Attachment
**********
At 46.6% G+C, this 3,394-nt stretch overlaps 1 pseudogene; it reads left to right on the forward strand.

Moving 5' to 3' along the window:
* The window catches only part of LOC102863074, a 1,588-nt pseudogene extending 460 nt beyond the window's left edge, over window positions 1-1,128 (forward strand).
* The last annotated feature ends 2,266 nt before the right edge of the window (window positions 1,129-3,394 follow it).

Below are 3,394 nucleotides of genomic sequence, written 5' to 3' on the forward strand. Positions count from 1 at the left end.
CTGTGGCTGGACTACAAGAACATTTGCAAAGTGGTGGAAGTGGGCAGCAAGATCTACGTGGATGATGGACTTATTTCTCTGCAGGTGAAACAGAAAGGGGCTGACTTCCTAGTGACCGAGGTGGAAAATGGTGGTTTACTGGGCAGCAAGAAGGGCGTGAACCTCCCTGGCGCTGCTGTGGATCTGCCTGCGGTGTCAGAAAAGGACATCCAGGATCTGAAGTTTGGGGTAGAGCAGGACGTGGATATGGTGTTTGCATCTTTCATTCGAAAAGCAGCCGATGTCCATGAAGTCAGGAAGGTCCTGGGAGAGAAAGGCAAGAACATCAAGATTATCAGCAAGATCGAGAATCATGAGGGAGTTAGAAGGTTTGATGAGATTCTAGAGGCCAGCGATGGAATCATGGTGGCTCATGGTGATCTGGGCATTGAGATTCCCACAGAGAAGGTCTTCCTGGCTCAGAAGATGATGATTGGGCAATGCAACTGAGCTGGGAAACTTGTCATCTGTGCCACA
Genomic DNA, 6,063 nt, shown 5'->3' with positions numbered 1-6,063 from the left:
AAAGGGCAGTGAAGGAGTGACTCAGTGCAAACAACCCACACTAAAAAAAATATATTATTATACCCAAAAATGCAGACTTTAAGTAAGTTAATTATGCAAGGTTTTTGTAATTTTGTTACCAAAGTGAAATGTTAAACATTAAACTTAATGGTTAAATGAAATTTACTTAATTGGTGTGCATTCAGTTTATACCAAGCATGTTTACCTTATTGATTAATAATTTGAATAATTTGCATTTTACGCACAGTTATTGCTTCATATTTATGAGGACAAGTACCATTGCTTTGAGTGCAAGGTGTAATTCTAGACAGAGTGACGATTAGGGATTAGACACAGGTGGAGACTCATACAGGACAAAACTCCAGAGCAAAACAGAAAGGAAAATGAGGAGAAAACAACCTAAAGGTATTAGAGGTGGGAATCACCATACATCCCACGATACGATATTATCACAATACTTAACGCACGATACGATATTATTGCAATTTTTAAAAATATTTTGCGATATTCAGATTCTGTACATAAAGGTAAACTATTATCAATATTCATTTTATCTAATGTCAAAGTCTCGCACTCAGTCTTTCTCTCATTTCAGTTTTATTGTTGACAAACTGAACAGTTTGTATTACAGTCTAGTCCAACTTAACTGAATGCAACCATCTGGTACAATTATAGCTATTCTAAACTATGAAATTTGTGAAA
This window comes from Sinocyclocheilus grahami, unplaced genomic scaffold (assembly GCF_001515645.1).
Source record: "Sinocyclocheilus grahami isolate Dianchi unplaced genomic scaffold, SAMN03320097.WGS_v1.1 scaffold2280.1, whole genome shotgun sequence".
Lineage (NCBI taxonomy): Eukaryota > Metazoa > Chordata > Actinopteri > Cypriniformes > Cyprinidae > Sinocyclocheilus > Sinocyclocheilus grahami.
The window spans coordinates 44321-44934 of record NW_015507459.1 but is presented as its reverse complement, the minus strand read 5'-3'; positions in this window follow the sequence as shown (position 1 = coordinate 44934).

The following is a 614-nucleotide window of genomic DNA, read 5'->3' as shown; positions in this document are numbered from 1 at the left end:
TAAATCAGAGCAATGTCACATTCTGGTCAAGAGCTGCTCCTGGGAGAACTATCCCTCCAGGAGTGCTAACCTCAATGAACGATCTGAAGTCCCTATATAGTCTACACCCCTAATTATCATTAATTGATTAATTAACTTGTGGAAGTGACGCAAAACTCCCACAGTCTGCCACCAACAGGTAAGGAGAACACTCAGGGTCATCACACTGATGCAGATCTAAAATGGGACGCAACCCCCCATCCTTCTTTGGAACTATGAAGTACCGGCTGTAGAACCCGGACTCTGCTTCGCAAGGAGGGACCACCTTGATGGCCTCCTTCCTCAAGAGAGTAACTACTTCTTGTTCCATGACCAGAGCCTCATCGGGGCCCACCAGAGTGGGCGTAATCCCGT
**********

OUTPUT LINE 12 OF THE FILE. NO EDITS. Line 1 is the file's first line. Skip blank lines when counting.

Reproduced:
The window spans coordinates 44321-44934 of record NW_015507459.1 but is presented as its reverse complement, the minus strand read 5'-3'; positions in this window follow the sequence as shown (position 1 = coordinate 44934).